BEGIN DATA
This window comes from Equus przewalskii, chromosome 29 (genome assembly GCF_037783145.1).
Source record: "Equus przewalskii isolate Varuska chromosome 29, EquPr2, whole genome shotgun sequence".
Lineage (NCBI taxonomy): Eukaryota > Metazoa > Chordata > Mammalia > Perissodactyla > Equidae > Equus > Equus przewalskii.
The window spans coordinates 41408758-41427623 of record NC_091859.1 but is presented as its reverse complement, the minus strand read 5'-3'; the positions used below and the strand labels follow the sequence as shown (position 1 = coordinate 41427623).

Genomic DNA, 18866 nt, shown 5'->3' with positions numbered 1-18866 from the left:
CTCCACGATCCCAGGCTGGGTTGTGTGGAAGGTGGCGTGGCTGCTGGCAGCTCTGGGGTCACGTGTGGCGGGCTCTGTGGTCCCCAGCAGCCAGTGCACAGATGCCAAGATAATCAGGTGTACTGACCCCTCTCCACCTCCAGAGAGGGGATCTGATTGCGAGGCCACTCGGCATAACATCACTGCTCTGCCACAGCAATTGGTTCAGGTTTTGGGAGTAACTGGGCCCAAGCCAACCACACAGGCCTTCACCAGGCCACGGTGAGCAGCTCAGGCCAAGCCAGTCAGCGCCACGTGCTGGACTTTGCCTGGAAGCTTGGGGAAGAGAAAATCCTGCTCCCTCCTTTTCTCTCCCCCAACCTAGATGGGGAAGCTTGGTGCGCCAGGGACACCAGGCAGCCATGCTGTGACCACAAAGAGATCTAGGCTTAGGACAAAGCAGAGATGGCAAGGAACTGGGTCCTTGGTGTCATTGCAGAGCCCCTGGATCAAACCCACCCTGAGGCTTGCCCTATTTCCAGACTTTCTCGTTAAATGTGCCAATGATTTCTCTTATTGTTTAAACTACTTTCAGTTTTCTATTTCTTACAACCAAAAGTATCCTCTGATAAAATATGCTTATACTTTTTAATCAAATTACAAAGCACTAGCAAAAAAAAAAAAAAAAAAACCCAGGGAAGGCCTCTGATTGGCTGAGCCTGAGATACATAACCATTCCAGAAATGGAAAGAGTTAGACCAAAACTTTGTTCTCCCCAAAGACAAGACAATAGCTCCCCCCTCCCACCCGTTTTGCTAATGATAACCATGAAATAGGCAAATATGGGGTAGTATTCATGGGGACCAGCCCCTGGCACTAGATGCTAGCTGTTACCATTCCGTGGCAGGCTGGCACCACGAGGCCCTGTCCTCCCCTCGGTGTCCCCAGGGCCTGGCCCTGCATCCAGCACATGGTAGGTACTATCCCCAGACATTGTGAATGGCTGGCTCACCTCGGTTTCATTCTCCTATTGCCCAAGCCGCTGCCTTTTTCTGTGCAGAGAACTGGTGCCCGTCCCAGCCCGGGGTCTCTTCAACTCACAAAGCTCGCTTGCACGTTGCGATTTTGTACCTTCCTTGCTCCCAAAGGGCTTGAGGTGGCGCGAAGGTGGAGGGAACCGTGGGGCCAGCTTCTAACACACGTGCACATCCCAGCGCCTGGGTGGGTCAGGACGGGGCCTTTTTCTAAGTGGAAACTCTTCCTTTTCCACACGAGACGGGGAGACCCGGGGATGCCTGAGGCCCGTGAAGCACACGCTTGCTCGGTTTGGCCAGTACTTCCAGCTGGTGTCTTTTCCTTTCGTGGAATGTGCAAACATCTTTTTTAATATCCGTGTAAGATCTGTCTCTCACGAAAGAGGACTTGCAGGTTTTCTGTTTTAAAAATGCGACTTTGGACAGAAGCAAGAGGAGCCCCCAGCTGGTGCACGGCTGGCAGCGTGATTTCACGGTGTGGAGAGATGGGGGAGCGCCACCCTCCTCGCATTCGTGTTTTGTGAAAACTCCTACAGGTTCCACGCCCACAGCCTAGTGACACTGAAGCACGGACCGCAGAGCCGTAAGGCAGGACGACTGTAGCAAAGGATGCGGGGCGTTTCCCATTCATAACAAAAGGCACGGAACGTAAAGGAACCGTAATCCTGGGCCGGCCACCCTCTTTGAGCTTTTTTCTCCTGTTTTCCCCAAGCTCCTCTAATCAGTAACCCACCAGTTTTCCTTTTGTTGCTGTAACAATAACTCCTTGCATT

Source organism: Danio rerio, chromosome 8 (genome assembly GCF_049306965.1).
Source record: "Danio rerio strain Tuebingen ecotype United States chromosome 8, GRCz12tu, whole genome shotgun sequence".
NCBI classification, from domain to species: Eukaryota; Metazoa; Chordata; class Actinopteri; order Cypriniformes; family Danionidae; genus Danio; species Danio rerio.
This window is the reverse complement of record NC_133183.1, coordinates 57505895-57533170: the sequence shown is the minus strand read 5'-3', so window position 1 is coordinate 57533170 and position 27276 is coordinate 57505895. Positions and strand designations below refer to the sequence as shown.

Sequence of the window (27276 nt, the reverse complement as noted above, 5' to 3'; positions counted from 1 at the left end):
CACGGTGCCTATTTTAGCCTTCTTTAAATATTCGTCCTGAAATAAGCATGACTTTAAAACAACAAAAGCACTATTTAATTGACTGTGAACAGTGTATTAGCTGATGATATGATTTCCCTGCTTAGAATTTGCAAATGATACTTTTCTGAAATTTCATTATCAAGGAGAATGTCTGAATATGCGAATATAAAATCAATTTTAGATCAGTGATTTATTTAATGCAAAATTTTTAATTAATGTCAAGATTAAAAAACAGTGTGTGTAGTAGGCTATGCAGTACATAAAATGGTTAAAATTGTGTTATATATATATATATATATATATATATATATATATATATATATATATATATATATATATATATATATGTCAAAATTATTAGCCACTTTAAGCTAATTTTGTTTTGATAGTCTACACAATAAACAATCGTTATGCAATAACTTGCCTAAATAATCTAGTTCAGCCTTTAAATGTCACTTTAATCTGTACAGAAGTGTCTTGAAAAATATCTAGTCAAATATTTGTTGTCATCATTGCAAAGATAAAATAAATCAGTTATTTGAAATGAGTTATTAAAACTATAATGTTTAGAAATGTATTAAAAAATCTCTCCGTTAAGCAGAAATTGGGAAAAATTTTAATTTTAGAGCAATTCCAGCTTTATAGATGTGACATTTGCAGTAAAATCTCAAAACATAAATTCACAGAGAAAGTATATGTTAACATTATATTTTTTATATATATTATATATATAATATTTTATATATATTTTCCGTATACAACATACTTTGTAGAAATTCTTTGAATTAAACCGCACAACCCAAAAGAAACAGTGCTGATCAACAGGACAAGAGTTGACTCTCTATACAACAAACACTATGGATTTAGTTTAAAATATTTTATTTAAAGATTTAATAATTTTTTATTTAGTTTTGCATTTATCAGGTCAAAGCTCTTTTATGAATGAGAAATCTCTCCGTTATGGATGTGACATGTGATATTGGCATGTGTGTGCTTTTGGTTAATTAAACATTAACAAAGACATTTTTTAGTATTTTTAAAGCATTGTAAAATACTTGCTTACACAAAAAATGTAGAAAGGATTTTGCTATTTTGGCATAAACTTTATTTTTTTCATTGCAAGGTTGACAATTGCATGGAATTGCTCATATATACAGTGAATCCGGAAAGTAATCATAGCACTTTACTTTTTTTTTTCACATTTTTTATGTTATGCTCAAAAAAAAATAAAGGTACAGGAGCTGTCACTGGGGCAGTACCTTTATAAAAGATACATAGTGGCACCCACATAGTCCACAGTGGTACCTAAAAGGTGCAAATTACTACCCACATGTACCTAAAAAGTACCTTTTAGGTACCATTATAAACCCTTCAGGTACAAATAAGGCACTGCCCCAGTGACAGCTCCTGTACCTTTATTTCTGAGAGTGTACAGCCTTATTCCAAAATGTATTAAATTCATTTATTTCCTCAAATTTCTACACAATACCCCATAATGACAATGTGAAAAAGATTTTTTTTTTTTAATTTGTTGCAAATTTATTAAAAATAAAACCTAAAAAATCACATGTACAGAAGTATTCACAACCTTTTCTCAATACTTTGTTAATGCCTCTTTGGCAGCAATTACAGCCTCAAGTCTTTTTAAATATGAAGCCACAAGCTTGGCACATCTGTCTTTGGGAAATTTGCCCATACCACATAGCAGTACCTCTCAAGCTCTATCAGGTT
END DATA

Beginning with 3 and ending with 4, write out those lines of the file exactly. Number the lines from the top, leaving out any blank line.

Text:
Lineage (NCBI taxonomy): Eukaryota > Metazoa > Chordata > Mammalia > Perissodactyla > Equidae > Equus > Equus przewalskii.
The window spans coordinates 41408758-41427623 of record NC_091859.1 but is presented as its reverse complement, the minus strand read 5'-3'; the positions used below and the strand labels follow the sequence as shown (position 1 = coordinate 41427623).